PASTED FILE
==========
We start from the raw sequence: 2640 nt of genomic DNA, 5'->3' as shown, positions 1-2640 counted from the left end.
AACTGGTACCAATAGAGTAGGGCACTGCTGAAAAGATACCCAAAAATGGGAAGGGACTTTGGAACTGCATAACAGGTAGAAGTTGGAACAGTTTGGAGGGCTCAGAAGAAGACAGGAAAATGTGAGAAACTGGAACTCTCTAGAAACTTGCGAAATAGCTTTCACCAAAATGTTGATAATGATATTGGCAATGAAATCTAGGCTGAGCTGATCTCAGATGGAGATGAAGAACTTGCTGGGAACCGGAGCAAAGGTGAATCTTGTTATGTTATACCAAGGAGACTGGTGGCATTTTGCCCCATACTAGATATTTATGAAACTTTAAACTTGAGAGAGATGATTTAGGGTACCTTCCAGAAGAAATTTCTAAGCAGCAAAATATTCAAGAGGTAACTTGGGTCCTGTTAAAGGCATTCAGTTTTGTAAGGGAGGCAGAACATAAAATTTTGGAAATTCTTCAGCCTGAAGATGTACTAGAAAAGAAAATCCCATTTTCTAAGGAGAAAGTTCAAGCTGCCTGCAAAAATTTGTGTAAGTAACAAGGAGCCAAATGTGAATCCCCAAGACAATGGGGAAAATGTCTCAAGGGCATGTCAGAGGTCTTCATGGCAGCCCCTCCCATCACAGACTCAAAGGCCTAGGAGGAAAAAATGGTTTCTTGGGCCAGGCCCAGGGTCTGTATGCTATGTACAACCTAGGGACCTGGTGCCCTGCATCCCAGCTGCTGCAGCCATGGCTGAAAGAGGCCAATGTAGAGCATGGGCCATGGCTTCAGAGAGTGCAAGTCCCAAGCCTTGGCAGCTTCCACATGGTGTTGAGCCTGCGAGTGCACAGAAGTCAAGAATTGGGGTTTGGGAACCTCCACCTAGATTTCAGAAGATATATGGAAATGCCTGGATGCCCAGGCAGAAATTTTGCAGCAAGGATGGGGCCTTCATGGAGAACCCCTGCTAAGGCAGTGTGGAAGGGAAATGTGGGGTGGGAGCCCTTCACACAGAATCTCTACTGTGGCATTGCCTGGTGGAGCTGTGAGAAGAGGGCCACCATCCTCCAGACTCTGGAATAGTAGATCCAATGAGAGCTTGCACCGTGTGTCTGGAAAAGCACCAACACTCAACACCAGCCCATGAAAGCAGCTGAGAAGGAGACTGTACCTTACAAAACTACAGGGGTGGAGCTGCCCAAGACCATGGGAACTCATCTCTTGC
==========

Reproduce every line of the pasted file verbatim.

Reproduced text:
We start from the raw sequence: 2640 nt of genomic DNA, 5'->3' as shown, positions 1-2640 counted from the left end.
AACTGGTACCAATAGAGTAGGGCACTGCTGAAAAGATACCCAAAAATGGGAAGGGACTTTGGAACTGCATAACAGGTAGAAGTTGGAACAGTTTGGAGGGCTCAGAAGAAGACAGGAAAATGTGAGAAACTGGAACTCTCTAGAAACTTGCGAAATAGCTTTCACCAAAATGTTGATAATGATATTGGCAATGAAATCTAGGCTGAGCTGATCTCAGATGGAGATGAAGAACTTGCTGGGAACCGGAGCAAAGGTGAATCTTGTTATGTTATACCAAGGAGACTGGTGGCATTTTGCCCCATACTAGATATTTATGAAACTTTAAACTTGAGAGAGATGATTTAGGGTACCTTCCAGAAGAAATTTCTAAGCAGCAAAATATTCAAGAGGTAACTTGGGTCCTGTTAAAGGCATTCAGTTTTGTAAGGGAGGCAGAACATAAAATTTTGGAAATTCTTCAGCCTGAAGATGTACTAGAAAAGAAAATCCCATTTTCTAAGGAGAAAGTTCAAGCTGCCTGCAAAAATTTGTGTAAGTAACAAGGAGCCAAATGTGAATCCCCAAGACAATGGGGAAAATGTCTCAAGGGCATGTCAGAGGTCTTCATGGCAGCCCCTCCCATCACAGACTCAAAGGCCTAGGAGGAAAAAATGGTTTCTTGGGCCAGGCCCAGGGTCTGTATGCTATGTACAACCTAGGGACCTGGTGCCCTGCATCCCAGCTGCTGCAGCCATGGCTGAAAGAGGCCAATGTAGAGCATGGGCCATGGCTTCAGAGAGTGCAAGTCCCAAGCCTTGGCAGCTTCCACATGGTGTTGAGCCTGCGAGTGCACAGAAGTCAAGAATTGGGGTTTGGGAACCTCCACCTAGATTTCAGAAGATATATGGAAATGCCTGGATGCCCAGGCAGAAATTTTGCAGCAAGGATGGGGCCTTCATGGAGAACCCCTGCTAAGGCAGTGTGGAAGGGAAATGTGGGGTGGGAGCCCTTCACACAGAATCTCTACTGTGGCATTGCCTGGTGGAGCTGTGAGAAGAGGGCCACCATCCTCCAGACTCTGGAATAGTAGATCCAATGAGAGCTTGCACCGTGTGTCTGGAAAAGCACCAACACTCAACACCAGCCCATGAAAGCAGCTGAGAAGGAGACTGTACCTTACAAAACTACAGGGGTGGAGCTGCCCAAGACCATGGGAACTCATCTCTTGC